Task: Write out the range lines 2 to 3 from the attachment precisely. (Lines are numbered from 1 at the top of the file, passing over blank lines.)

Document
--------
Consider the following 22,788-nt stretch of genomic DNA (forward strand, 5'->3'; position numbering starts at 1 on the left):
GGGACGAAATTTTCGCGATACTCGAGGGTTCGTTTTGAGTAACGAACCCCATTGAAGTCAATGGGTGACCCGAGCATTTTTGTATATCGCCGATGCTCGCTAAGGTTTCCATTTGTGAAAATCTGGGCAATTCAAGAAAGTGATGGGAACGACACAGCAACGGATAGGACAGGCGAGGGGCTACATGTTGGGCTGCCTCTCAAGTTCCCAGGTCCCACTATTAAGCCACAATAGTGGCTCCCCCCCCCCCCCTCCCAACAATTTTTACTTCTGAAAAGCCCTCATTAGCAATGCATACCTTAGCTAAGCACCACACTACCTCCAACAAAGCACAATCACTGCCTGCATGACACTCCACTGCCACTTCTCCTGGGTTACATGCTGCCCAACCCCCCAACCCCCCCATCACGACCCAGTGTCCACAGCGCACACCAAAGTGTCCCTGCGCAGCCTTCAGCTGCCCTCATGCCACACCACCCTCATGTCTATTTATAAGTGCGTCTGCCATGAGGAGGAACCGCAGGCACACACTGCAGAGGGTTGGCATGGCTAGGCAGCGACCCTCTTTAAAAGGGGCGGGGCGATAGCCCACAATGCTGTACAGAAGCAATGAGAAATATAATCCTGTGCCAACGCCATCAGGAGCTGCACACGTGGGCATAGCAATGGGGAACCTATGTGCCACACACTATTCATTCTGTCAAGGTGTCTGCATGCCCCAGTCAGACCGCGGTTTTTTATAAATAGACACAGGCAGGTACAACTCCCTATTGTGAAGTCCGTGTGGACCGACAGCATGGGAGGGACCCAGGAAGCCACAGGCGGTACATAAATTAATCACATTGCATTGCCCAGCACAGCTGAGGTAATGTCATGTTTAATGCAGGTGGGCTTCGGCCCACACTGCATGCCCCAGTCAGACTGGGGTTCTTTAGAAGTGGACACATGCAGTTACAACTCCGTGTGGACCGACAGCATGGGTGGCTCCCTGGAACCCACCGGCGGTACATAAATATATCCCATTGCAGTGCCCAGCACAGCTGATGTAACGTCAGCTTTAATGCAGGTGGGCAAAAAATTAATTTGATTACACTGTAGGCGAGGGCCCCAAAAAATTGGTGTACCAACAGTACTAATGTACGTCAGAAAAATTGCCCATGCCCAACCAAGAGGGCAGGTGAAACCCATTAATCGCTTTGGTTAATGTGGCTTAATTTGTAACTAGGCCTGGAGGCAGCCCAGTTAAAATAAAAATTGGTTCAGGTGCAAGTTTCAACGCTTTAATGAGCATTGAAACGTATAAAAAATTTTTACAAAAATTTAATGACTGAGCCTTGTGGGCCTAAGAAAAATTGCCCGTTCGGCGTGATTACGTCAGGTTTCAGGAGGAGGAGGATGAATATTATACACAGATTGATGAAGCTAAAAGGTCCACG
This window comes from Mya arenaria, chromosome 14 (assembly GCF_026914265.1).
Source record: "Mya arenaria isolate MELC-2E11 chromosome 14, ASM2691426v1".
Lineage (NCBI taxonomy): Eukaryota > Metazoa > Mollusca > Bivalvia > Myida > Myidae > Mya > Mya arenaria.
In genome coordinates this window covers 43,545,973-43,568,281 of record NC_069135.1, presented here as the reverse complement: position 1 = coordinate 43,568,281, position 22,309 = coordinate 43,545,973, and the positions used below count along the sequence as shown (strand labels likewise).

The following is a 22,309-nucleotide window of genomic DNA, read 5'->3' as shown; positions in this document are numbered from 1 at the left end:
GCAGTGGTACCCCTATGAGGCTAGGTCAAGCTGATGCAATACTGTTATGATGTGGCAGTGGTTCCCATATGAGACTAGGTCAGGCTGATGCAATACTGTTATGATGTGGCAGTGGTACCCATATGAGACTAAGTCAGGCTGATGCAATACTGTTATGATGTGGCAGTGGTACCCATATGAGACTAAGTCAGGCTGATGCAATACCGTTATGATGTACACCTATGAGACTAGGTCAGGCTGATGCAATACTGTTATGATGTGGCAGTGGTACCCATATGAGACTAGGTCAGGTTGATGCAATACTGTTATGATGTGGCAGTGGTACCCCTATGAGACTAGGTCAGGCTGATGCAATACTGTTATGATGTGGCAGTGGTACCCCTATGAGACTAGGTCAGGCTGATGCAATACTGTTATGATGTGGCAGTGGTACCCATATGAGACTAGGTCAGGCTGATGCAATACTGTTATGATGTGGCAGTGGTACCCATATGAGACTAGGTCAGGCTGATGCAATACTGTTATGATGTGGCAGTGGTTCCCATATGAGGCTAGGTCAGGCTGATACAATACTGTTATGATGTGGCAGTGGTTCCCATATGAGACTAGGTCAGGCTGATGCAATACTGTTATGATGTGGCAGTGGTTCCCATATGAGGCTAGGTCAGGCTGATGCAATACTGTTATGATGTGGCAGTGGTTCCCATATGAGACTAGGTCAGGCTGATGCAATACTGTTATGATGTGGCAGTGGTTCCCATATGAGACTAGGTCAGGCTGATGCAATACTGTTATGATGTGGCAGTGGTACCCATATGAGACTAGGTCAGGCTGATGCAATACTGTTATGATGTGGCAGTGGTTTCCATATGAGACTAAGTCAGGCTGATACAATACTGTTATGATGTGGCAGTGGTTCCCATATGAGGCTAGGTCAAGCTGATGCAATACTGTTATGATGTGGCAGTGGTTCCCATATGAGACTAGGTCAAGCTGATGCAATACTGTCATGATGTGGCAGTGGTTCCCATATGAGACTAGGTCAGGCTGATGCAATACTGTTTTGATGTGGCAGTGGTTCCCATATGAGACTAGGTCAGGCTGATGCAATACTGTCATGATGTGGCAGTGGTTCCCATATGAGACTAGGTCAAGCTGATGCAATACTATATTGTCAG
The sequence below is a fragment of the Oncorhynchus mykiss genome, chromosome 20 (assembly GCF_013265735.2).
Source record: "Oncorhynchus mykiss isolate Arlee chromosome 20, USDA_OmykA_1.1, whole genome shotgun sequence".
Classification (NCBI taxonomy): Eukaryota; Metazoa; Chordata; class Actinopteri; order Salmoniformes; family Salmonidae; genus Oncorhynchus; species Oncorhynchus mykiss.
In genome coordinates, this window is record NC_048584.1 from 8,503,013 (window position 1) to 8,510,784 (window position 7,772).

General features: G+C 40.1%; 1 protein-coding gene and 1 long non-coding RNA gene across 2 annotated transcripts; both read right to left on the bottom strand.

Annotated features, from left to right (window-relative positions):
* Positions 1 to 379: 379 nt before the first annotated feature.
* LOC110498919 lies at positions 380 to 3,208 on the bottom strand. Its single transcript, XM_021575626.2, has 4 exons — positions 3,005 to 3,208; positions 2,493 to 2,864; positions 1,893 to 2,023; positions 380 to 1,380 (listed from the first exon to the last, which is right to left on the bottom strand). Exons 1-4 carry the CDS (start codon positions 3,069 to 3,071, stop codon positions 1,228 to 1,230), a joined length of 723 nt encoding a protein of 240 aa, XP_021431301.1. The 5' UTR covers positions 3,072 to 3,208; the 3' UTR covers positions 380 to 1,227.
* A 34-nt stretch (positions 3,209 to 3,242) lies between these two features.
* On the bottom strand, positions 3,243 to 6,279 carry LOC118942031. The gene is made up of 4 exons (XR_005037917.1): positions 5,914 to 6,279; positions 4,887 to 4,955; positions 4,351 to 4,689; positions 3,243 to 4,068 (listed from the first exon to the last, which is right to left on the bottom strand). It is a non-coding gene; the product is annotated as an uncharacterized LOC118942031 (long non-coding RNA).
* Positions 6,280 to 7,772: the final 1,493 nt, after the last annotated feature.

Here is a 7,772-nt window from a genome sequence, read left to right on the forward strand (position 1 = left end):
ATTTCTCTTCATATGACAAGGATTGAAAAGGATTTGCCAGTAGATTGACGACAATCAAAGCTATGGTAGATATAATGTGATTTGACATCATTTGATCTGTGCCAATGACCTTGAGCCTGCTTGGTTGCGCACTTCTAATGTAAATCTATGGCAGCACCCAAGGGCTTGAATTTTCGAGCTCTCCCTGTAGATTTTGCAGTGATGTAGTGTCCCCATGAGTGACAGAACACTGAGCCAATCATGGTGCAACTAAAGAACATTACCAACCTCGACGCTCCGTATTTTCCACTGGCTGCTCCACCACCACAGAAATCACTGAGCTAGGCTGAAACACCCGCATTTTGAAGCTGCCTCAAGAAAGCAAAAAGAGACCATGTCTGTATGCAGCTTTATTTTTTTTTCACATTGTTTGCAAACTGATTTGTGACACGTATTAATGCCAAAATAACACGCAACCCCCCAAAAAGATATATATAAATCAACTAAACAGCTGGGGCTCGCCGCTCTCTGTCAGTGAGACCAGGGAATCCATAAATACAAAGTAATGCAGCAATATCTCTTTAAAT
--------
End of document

GGGACGAAATTTTCGCGATACTCGAGGGTTCGTTTTGAGTAACGAACCCCATTGAAGTCAATGGGTGACCCGAGCATTTTTGTATATCGCCGATGCTCGCTAAGGTTTCCATTTGTGAAAATCTGGGCAATTCAAGAAAGTGATGGGAACGACACAGCAACGGATAGGACAGGCGAGGGGCTACATGTTGGGCTGCCTCTCAAGTTCCCAGGTCCCACTATTAAGCCACAATAGTGGCTCCCCCCCCCCCCCTCCCAACAATTTTTACTTCTGAAAAGCCCTCATTAGCAATGCATACCTTAGCTAAGCACCACACTACCTCCAACAAAGCACAATCACTGCCTGCATGACACTCCACTGCCACTTCTCCTGGGTTACATGCTGCCCAACCCCCCAACCCCCCCATCACGACCCAGTGTCCACAGCGCACACCAAAGTGTCCCTGCGCAGCCTTCAGCTGCCCTCATGCCACACCACCCTCATGTCTATTTATAAGTGCGTCTGCCATGAGGAGGAACCGCAGGCACACACTGCAGAGGGTTGGCATGGCTAGGCAGCGACCCTCTTTAAAAGGGGCGGGGCGATAGCCCACAATGCTGTACAGAAGCAATGAGAAATATAATCCTGTGCCAACGCCATCAGGAGCTGCACACGTGGGCATAGCAATGGGGAACCTATGTGCCACACACTATTCATTCTGTCAAGGTGTCTGCATGCCCCAGTCAGACCGCGGTTTTTTATAAATAGACACAGGCAGGTACAACTCCCTATTGTGAAGTCCGTGTGGACCGACAGCATGGGAGGGACCCAGGAAGCCACAGGCGGTACATAAATTAATCACATTGCATTGCCCAGCACAGCTGAGGTAATGTCATGTTTAATGCAGGTGGGCTTCGGCCCACACTGCATGCCCCAGTCAGACTGGGGTTCTTTAGAAGTGGACACATGCAGTTACAACTCCGTGTGGACCGACAGCATGGGTGGCTCCCTGGAACCCACCGGCGGTACATAAATATATCCCATTGCAGTGCCCAGCACAGCTGATGTAACGTCAGCTTTAATGCAGGTGGGCAAAAAATTAATTTGATTACACTGTAGGCGAGGGCCCCAAAAAATTGGTGTACCAACAGTACTAATGTACGTCAGAAAAATTGCCCATGCCCAACCAAGAGGGCAGGTGAAACCCATTAATCGCTTTGGTTAATGTGGCTTAATTTGTAACTAGGCCTGGAGGCAGCCCAGTTAAAATAAAAATTGGTTCAGGTGCAAGTTTCAACGCTTTAATGAGCATTGAAACGTATAAAAAATTTTTACAAAAATTTAATGACTGAGCCTTGTGGGCCTAAGAAAAATTGCCCGTTCGGCGTGATTACGTCAGGTTTCAGGAGGAGGAGGATGAATATTATACACAGATTGATGAAGCTAAAAGGTCCACG
This window comes from Mya arenaria, chromosome 14 (assembly GCF_026914265.1).